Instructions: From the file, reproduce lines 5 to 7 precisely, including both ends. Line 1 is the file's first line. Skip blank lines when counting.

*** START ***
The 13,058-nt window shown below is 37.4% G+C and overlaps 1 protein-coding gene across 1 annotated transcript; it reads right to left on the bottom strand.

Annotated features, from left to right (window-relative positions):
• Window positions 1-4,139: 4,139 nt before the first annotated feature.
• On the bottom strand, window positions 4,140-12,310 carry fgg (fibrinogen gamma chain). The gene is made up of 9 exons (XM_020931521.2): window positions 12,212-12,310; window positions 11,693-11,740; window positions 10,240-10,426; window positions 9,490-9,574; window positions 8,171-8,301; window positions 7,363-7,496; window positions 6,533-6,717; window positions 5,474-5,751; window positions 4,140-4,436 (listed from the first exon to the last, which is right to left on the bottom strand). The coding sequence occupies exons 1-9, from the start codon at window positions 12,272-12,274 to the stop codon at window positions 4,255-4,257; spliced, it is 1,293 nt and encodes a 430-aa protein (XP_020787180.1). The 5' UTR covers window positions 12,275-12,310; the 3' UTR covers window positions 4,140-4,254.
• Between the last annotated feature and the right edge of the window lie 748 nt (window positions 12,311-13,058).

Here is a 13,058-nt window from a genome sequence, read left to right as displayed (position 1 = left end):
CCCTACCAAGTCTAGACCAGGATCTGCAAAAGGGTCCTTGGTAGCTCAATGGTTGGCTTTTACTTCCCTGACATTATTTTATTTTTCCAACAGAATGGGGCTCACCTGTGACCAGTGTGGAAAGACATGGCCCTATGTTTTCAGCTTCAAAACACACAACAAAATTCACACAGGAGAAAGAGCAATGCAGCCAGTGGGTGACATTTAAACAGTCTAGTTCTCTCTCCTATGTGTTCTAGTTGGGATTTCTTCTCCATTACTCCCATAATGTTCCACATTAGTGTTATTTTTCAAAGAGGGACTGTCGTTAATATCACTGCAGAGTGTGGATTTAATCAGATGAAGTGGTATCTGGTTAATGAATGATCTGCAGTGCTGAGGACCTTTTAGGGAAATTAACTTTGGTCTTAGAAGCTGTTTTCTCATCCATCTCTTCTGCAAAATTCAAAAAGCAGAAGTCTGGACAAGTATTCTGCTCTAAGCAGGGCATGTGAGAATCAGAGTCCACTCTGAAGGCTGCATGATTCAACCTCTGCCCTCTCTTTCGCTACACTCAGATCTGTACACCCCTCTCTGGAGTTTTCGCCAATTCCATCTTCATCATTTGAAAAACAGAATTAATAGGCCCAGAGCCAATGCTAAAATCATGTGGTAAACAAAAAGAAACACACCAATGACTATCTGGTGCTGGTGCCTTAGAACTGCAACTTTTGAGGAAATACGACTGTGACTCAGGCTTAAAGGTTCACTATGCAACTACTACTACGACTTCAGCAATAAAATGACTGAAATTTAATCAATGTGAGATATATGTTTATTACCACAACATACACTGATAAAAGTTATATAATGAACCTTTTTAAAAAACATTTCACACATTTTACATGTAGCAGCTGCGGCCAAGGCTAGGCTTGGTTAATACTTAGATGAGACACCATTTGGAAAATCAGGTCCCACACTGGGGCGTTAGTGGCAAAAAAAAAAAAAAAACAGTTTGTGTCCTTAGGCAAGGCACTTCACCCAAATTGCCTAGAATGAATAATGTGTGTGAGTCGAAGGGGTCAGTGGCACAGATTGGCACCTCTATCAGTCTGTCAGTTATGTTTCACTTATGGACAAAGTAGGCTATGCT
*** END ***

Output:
• Between the last annotated feature and the right edge of the window lie 748 nt (window positions 12,311-13,058).

Here is a 13,058-nt window from a genome sequence, read left to right as displayed (position 1 = left end):
CCCTACCAAGTCTAGACCAGGATCTGCAAAAGGGTCCTTGGTAGCTCAATGGTTGGCTTTTACTTCCCTGACATTATTTTATTTTTCCAACAGAATGGGGCTCACCTGTGACCAGTGTGGAAAGACATGGCCCTATGTTTTCAGCTTCAAAACACACAACAAAATTCACACAGGAGAAAGAGCAATGCAGCCAGTGGGTGACATTTAAACAGTCTAGTTCTCTCTCCTATGTGTTCTAGTTGGGATTTCTTCTCCATTACTCCCATAATGTTCCACATTAGTGTTATTTTTCAAAGAGGGACTGTCGTTAATATCACTGCAGAGTGTGGATTTAATCAGATGAAGTGGTATCTGGTTAATGAATGATCTGCAGTGCTGAGGACCTTTTAGGGAAATTAACTTTGGTCTTAGAAGCTGTTTTCTCATCCATCTCTTCTGCAAAATTCAAAAAGCAGAAGTCTGGACAAGTATTCTGCTCTAAGCAGGGCATGTGAGAATCAGAGTCCACTCTGAAGGCTGCATGATTCAACCTCTGCCCTCTCTTTCGCTACACTCAGATCTGTACACCCCTCTCTGGAGTTTTCGCCAATTCCATCTTCATCATTTGAAAAACAGAATTAATAGGCCCAGAGCCAATGCTAAAATCATGTGGTAAACAAAAAGAAACACACCAATGACTATCTGGTGCTGGTGCCTTAGAACTGCAACTTTTGAGGAAATACGACTGTGACTCAGGCTTAAAGGTTCACTATGCAACTACTACTACGACTTCAGCAATAAAATGACTGAAATTTAATCAATGTGAGATATATGTTTATTACCACAACATACACTGATAAAAGTTATATAATGAACCTTTTTAAAAAACATTTCACACATTTTACATGTAGCAGCTGCGGCCAAGGCTAGGCTTGGTTAATACTTAGATGAGACACCATTTGGAAAATCAGGTCCCACACTGGGGCGTTAGTGGCAAAAAAAAAAAAAAAACAGTTTGTGTCCTTAGGCAAGGCACTTCACCCAAATTGCCTAGAATGAATAATGTGTGTGAGTCGAAGGGGTCAGTGGCACAGATTGGCACCTCTATCAGTCTGTCAGTTATGTTTCACTTATGGACAAAGTAGGCTATGCT